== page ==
The recent cases relied on by Plaintiffs do not compel a different result. Those cases included factual allegations of substantial data misuse which plausibly suggested that the hackers had succeeded in stealing the data and were willing and able to use it for future theft or fraud. See Remijas v. Neiman Marcus Grp., LLC, 794 F.3d 688, 692-94 (7th Cir. 2015); In re Adobe Sys., Inc. Privacy Litig., 66 F.Supp.3d 1197, 1215-16 (N.D. Cal. 2014); Corona v. Sony Pictures Enter., No. 14-09600, 2015 WL 3916744, at *3 (C.D. Cal. June 15, 2015); In re Target Corp. Customer Data Sec. Breach Litig., 66 F.Supp.3d 1154, 1159 (D. Minn. 2014).
For example, in Remijas, more than 9,200 customers experienced fraudulent charges on their payment cards within six months after a data breach occurred at Neiman Marcus. Remijas, 794 F.3d at 690. Based on the widespread misuse of customers' payment card data, there was "no need to speculate" as to whether the customers' information had been stolen. Id. at 693. Given that hackers had already successfully used customers' data to incur fraudulent charges, the court concluded that Neiman Marcus customers should not have to wait until they were victimized by identity theft or credit card fraud to obtain standing, because there was an objectively reasonable likelihood that such an injury would occur. Id. Similarly in Adobe, speculation as to whether the hackers had stolen the data and intended to use it was not necessary, because some of Adobe's stolen data had already surfaced on the internet.3 In re Adobe, 66 F. Supp. 3d at 1216. Significant data misuse was also alleged in Corona, where several Sony employees received threatening messages from hackers demanding that the employees release even more of their PII, and some plaintiffs had experienced attempted identity theft. Corona, 2015 WL 3916744, at *3-*4. Likewise in Target, many of the 114 named Plaintiffs alleged that they actually incurred unauthorized charges; lost access to their accounts; and/or were forced to pay late fees, card-replacement fees, and credit monitoring costs because the hackers misused their personal information. In re Target, 66 F. Supp. 3d at 1158. Based on these allegations, the Target court concluded that plaintiffs had plausibly alleged standing. See id. at 1159. Future harm was not addressed. See id.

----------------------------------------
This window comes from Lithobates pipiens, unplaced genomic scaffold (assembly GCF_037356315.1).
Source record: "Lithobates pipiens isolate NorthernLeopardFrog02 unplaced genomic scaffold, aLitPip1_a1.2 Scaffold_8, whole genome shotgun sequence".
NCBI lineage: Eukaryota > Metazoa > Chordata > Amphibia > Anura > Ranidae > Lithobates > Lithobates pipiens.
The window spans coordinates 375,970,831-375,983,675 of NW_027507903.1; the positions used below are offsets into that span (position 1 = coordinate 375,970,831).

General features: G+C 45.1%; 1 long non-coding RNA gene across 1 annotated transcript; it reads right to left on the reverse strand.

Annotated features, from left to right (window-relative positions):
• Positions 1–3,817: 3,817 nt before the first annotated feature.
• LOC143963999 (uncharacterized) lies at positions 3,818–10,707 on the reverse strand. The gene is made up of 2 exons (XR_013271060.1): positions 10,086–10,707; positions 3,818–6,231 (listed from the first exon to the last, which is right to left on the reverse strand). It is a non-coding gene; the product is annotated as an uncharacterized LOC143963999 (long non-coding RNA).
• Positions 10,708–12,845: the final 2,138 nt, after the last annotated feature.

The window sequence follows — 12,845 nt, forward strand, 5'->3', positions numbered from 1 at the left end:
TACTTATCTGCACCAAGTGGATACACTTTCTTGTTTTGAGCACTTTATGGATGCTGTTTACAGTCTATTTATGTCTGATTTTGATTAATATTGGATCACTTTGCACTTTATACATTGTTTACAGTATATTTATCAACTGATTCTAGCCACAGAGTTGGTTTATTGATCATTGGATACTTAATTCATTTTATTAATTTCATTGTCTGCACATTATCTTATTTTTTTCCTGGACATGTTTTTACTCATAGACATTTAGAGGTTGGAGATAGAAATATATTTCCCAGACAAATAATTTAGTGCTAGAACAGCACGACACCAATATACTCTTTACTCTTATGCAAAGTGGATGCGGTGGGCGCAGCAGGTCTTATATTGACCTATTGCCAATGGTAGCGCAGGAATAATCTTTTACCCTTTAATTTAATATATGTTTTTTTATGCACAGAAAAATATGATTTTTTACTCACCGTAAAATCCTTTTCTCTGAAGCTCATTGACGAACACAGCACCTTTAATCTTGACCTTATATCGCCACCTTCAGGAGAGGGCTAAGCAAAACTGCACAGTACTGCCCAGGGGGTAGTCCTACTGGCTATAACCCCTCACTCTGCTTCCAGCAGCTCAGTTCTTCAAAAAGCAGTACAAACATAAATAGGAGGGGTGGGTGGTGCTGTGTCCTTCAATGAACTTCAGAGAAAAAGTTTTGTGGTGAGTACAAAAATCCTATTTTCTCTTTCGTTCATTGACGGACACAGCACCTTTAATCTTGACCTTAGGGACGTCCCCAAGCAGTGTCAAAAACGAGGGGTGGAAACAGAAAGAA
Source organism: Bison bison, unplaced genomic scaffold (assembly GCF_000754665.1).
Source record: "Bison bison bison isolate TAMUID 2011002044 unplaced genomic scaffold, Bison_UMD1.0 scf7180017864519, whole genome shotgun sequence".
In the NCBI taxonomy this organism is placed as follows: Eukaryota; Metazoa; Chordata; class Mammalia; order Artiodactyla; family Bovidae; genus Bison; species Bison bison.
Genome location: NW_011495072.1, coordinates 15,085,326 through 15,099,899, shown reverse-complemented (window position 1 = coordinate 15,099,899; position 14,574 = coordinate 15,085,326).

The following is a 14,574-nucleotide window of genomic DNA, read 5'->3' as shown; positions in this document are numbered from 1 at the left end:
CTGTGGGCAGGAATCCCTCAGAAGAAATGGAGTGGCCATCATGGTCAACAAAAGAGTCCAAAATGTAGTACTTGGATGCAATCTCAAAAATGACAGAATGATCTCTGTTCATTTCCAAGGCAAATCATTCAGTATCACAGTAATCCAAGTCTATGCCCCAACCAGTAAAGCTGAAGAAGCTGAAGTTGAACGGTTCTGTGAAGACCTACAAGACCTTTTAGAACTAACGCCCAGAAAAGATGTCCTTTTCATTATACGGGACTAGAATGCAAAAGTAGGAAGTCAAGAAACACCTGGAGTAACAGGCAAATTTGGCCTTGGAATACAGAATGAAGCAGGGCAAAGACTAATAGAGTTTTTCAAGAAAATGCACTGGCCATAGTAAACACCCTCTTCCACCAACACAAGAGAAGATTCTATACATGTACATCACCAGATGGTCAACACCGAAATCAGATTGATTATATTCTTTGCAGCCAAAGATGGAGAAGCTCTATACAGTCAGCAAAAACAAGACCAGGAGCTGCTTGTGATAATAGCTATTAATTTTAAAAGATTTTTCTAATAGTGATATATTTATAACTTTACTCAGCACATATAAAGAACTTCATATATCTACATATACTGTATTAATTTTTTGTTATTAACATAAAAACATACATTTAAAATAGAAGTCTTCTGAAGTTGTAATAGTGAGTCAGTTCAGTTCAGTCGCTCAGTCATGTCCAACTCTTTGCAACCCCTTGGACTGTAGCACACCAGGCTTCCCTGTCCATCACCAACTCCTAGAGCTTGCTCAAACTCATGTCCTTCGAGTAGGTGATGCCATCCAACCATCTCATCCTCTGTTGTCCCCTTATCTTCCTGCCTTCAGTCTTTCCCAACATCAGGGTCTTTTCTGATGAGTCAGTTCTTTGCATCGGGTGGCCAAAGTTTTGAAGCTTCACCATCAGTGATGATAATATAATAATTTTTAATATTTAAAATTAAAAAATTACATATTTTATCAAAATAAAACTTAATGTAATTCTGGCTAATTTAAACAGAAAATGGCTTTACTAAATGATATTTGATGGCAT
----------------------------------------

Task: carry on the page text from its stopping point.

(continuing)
These cases alleging widespread data misuse contrast sharply with the allegations made in the instant case. Here, only one unauthorized credit card charge (of an unspecified date and amount) is alleged to have occurred in the fifteen-month time period following the Data Breach that affected over 1,000 of Defendants' stores. This singular incident from one named Plaintiff over the course of more than a year following the Data Breach is not sufficient to "nudge" Plaintiffs' class claims of data misuse or imminent misuse "across the line from conceivable to plausible." Twombly, 550 U.S. at 570. Thus, Plaintiffs have failed to allege sufficient facts to show that future harm from the Data Breach is "certainly impending" or that there is a "substantial risk that the harm will occur." Clapper, 133 S.Ct. at 1147, 1150 n.5.
b. Opportunity and Mitigation Costs
Plaintiffs allege they have suffered harm based on mitigation costs, including time spent monitoring their account information to guard against potential fraud and, in the case of Plaintiff Hanff, costs and expenses associated with opening a new checking account. As the Supreme Court has recently explained, plaintiffs "cannot manufacture standing merely by inflicting harm on themselves based on their fears of hypothetical future harm that is not certainly impending." Clapper, 133 S.Ct. at 1151. "If the law were otherwise, an enterprising plaintiff would be able to secure a lower standard for Article III standing simply by making an expenditure based on a nonparanoid fear." Id. In data breach cases, courts consistently hold that the cost to mitigate the risk of future harm does not constitute an injury in fact unless the future harm being mitigated against is itself imminent. See, e.g., In re Adobe, 66 F. Supp. 3d at 1217; In re Sci. Applications Int'l Corp. (SAIC) Backup Tape Data Theft Litig., 45 F.Supp.3d 14, 26 (D.D.C. 2014); In re Zappos.com, 2015 WL 3466943, at *10; Lewert, 2014 WL 7005097, at *3. Here, the risk of future harm being mitigated against is not imminent. Thus, the cost to mitigate the risk is not a sufficient injury in fact to confer Article III standing.
c. Diminished Value of Plaintiffs' Payment Card PII